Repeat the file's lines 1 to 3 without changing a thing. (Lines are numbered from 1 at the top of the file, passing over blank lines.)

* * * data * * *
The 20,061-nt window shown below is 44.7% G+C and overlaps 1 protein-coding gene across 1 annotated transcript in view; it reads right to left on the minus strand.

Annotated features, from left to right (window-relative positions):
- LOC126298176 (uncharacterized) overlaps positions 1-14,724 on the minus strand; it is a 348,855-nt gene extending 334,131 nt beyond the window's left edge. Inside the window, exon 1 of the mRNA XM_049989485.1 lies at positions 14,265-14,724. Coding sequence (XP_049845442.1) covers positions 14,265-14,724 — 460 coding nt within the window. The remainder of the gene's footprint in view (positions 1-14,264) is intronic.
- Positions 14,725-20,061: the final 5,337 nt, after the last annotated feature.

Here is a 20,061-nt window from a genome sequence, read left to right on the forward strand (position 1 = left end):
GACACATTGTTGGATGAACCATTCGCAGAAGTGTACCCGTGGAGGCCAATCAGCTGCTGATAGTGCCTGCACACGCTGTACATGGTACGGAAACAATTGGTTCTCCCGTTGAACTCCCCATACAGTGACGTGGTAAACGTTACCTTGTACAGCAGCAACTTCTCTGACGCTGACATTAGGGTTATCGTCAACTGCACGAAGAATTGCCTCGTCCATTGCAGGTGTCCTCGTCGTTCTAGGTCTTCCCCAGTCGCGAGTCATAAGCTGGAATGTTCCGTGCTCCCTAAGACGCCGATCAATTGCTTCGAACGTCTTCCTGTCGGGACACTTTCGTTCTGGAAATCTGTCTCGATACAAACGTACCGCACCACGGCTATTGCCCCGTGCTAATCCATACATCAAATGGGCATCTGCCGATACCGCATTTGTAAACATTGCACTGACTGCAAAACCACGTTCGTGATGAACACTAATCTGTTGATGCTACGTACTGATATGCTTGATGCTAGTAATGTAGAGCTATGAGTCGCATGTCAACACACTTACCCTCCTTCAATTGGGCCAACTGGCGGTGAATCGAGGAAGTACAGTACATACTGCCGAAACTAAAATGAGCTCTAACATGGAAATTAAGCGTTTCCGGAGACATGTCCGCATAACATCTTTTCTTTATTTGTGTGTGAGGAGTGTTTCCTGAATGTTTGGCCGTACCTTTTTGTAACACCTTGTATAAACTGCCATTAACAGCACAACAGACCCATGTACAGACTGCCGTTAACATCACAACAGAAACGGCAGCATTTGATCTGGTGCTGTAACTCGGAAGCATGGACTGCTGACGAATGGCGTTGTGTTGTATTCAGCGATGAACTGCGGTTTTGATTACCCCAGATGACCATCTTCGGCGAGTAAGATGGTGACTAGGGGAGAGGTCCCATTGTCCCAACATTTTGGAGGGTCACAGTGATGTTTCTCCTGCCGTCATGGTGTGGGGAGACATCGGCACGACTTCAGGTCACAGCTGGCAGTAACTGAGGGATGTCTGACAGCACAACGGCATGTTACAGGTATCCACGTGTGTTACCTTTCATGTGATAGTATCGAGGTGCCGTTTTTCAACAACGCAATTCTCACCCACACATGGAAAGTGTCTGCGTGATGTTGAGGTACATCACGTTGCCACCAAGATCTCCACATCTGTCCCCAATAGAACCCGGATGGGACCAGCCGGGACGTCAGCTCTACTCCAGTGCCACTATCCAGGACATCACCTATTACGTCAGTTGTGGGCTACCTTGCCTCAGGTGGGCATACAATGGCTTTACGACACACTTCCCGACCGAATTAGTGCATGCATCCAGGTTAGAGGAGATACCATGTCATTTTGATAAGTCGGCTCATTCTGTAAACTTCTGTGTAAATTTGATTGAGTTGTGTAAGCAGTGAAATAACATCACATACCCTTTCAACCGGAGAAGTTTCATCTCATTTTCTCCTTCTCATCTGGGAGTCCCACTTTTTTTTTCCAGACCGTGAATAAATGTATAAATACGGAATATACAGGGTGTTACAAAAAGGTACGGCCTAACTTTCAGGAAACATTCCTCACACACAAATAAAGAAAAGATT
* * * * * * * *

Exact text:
The 20,061-nt window shown below is 44.7% G+C and overlaps 1 protein-coding gene across 1 annotated transcript in view; it reads right to left on the minus strand.

Annotated features, from left to right (window-relative positions):
- LOC126298176 (uncharacterized) overlaps positions 1-14,724 on the minus strand; it is a 348,855-nt gene extending 334,131 nt beyond the window's left edge. Inside the window, exon 1 of the mRNA XM_049989485.1 lies at positions 14,265-14,724. Coding sequence (XP_049845442.1) covers positions 14,265-14,724 — 460 coding nt within the window. The remainder of the gene's footprint in view (positions 1-14,264) is intronic.